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Controls and adjustments



Many of the adjustments on reversible and con­ventional ploughs are made in the same way. The plow share on the right hand furrow must be aligned next to the furrow in order to do a clean job. It is recommended that the tractor rear wheels be set so the right tire runs in the previous furrow.

I order to trail properly with a minimum effect on tractor steering, it is necessary to adjust the drawbar so that the plow is pulling as close to the tractor centerline as possible. Refer to the table below and fig. 6 dimension A. Note that for one bottom plows in particular, the ideal wheels tread width is too narrow for most tractors to obtain. In those cases, set the width as narrow as possible.

HitchingBefore attaching a reversible plough to a tractor it is important to check that both lift rods are the same length and there is equal air pressure in the rear tyres.

Accurate driving to align the lift arms with the hitch points on the plough headstock will make it easier to attach the plough and as most ploughs have automatic linkage there in no need to leave the cab. When hitching a mounted plough by hand, connect the lower left-hand lift arm first, then the lower right-hand lift arm and finally the top link. Remember “left-right-top”. Remove the links in the reverse order when detaching the plough.

After the lower lift arms and top link have been secured with lynch pins, adjust the top link to the mid position for transport and check that both lift rods are the same length. It may be necessary to shorten the top link on long multi-furrow ploughs to prevent the back of the plough striking the ground during transport to the field. As a general rule the check chains should be left slack, allowing the lower lift arms some lateral movement, but there are exceptions and the instruction book should always be con­sulted when attaching a plough for the first time.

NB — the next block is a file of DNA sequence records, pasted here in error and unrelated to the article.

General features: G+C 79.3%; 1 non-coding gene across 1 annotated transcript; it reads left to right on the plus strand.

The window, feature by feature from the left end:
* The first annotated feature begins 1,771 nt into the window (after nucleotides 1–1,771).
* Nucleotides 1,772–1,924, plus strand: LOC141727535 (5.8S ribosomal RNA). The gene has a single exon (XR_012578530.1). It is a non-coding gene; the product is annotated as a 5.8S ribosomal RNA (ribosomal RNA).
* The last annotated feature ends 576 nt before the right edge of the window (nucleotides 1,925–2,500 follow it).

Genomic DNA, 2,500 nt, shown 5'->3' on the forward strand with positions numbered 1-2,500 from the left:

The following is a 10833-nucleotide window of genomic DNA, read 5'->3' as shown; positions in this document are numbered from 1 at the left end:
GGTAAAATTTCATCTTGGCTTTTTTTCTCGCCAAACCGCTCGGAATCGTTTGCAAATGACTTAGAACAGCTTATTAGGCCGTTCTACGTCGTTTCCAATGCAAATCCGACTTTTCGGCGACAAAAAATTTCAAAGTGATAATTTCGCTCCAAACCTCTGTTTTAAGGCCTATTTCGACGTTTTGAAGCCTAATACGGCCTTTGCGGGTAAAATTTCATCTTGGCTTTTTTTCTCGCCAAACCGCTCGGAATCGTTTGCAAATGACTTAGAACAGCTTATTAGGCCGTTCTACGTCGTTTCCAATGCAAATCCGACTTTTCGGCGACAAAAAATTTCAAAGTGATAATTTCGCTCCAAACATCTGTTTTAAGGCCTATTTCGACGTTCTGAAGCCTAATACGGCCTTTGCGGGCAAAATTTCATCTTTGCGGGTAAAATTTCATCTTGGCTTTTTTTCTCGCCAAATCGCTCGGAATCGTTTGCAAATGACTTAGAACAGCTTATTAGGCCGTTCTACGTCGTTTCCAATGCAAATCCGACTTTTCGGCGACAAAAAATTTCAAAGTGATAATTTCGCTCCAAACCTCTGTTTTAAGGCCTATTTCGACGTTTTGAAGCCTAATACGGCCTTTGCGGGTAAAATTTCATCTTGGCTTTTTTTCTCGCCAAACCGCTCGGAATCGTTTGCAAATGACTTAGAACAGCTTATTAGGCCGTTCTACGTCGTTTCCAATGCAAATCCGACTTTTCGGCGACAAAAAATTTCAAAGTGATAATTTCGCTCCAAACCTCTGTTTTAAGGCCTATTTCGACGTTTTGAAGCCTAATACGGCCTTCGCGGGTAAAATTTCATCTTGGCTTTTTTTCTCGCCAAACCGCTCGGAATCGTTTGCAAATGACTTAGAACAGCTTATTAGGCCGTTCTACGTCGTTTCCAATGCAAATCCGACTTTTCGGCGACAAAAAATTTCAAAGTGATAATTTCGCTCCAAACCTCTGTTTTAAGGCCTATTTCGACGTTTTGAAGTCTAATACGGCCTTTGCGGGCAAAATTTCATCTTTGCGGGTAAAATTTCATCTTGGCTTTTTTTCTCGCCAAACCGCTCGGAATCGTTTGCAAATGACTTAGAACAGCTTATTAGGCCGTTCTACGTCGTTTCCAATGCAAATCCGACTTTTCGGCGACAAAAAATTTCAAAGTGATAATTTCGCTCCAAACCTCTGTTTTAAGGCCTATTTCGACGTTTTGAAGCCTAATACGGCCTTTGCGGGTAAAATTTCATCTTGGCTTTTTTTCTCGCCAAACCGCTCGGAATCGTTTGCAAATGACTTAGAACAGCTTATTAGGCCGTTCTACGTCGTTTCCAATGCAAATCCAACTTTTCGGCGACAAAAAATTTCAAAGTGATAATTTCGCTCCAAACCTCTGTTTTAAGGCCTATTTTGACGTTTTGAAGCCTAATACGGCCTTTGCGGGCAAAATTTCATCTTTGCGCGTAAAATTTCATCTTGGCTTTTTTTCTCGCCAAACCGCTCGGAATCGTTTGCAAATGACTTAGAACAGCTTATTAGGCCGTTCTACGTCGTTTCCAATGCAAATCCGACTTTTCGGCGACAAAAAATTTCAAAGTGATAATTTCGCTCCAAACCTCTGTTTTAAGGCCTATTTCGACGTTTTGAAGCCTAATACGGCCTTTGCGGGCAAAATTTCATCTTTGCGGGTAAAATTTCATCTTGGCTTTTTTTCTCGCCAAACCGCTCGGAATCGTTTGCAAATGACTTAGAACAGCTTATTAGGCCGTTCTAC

Depth is adjusted with the draft control lever and its stop, or by the electronic depth control system, depending on the model of tractor. Large multi-furrow mounted ploughs have an adjustable depth wheel on the main frame and the rear wheel(s) provide additional depth control on semi-mounted models.

Levelling Both lift rods must be set at the same length as recommended in the instruction manual before attaching a reversible plough. If necessary, use the levelling box in the right-hand lift rod to align the lift arm with the plough cross-shaft. Make sure the lift rods are of equal length before starting work. Separate adjustments are provided on the headstock for the left- and right-hand bodies to ensure a level surface.

The levelling box on the right-hand lift rod is used to achieve a level finish with a conventional plough.

PitchAdjusted with the top link on all ploughs. Lengthen it if the heel iron rides clear of the furrow bottom and shorten it if the heel iron cuts a deep mark.

Too little pitch will make plough penetration difficult; too much will cause the shares to dig in produce rough work.

Front furrow widthTwo adjusting bolts are usually provided to change the front furrow width on a reversible plough. Once set, how it will rarely be necessary to use this adjustment. Incorrect front furrow width is due to faulty setting of the levelling adjustment in the headstock.

A lever on the cross-shaft is used to alter the furrow setting on conventional ploughs.

Incorrect front furrow width will cause very uneven work. It is quite easy to see the conse­quence of a wide or narrow front furrow with a high or low front furrow occurring in a regular pattern across the field. Check that the wheels are at the correct track setting for the plough. Wheel settings for different furrow widths will be found in the plough instruction manual.

A mounted implement such as a cultivator is pulled centrally behind a tractor. The line of pull, or the draft of a mounted plough will also pass through the centre of the rear axle, pro­vided that the rear wheels are at the correct track width. As a general rule the top link will be seen to run in a straight line behind the tractor when the plough is in correct alignment, and this is the only setting where the plough will not crab or have a detrimental effect on the steering. A plough which crabs will increase the side thrust on the plough bodies and there will be a high rate of wear on the landsides.

 

Figure 22. Line of draft of a plough with a sideshift headstock.

 

However, correct rear wheel track settings are less critical with some of the latest models of reversible plough. The position of the plough in relation to the tractor can be altered by moving the headstock across the width of the tractor with a screw adjuster or with a hydraulic ram while on the move. When the correct line of draft is achieved the tractor travels in a straight line without the need for frequent corrections with the steering wheel. The top link may not run in a straight line behind the tractor (see Figure 22.), but the plough will be correctly set and the top link will be pointing towards the centre of pull.




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